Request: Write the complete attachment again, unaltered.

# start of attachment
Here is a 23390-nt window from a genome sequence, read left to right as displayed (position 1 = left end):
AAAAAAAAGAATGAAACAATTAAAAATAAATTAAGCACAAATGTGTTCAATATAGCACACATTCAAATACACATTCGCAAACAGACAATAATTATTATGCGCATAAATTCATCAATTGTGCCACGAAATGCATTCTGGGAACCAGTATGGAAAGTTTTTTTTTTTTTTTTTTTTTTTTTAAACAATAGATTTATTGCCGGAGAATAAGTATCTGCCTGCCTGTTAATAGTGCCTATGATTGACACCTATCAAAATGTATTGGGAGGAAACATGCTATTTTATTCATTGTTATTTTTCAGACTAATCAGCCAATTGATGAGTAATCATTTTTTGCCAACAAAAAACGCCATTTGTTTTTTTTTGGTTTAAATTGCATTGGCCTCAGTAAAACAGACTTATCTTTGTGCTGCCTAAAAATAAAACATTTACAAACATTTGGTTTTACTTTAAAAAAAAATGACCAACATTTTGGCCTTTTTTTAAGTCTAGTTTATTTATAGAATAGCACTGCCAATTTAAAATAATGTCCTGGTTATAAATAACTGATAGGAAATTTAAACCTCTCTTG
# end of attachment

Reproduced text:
Here is a 23390-nt window from a genome sequence, read left to right as displayed (position 1 = left end):
AAAAAAAAGAATGAAACAATTAAAAATAAATTAAGCACAAATGTGTTCAATATAGCACACATTCAAATACACATTCGCAAACAGACAATAATTATTATGCGCATAAATTCATCAATTGTGCCACGAAATGCATTCTGGGAACCAGTATGGAAAGTTTTTTTTTTTTTTTTTTTTTTTTTAAACAATAGATTTATTGCCGGAGAATAAGTATCTGCCTGCCTGTTAATAGTGCCTATGATTGACACCTATCAAAATGTATTGGGAGGAAACATGCTATTTTATTCATTGTTATTTTTCAGACTAATCAGCCAATTGATGAGTAATCATTTTTTGCCAACAAAAAACGCCATTTGTTTTTTTTTGGTTTAAATTGCATTGGCCTCAGTAAAACAGACTTATCTTTGTGCTGCCTAAAAATAAAACATTTACAAACATTTGGTTTTACTTTAAAAAAAAATGACCAACATTTTGGCCTTTTTTTAAGTCTAGTTTATTTATAGAATAGCACTGCCAATTTAAAATAATGTCCTGGTTATAAATAACTGATAGGAAATTTAAACCTCTCTTG